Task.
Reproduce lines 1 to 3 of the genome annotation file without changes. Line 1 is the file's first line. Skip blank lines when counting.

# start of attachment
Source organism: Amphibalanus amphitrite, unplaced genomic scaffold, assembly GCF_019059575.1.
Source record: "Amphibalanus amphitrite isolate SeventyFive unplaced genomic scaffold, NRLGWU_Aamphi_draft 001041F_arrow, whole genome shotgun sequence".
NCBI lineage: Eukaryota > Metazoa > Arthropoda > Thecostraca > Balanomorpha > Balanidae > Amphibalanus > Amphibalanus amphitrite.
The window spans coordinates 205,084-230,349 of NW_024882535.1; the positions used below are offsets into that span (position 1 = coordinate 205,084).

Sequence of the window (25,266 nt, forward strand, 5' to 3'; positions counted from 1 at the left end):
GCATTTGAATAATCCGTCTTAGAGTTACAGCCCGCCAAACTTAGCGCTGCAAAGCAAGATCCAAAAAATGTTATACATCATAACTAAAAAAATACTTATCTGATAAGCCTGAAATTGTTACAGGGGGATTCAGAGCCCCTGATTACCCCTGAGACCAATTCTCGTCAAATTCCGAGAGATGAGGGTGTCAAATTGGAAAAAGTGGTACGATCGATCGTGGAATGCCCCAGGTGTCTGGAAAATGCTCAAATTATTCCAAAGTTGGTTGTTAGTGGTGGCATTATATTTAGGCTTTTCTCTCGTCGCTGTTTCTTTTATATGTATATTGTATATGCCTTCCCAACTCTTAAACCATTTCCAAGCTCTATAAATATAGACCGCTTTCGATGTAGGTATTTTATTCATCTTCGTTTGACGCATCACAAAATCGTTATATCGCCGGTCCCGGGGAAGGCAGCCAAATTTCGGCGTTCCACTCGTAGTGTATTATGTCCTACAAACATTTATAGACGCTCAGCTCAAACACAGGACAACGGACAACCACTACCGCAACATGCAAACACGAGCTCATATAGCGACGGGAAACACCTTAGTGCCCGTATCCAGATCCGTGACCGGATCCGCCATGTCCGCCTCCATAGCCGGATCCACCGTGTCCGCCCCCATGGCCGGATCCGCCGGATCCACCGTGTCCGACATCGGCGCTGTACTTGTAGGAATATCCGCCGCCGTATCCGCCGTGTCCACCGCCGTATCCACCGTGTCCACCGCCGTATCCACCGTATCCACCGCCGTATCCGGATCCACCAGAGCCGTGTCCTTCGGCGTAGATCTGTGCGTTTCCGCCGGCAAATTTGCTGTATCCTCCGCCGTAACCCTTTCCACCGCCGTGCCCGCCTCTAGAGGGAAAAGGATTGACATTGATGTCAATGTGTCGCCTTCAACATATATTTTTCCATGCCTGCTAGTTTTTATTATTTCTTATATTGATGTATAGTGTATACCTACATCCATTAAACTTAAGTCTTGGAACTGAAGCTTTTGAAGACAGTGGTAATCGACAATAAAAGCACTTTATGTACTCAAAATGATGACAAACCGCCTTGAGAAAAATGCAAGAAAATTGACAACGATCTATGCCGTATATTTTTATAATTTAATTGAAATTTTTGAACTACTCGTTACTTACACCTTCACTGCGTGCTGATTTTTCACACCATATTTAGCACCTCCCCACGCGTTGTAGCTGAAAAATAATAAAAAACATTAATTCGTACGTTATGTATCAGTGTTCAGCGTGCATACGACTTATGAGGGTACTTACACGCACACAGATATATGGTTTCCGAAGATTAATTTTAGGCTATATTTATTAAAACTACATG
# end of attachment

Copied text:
Source organism: Amphibalanus amphitrite, unplaced genomic scaffold, assembly GCF_019059575.1.
Source record: "Amphibalanus amphitrite isolate SeventyFive unplaced genomic scaffold, NRLGWU_Aamphi_draft 001041F_arrow, whole genome shotgun sequence".
NCBI lineage: Eukaryota > Metazoa > Arthropoda > Thecostraca > Balanomorpha > Balanidae > Amphibalanus > Amphibalanus amphitrite.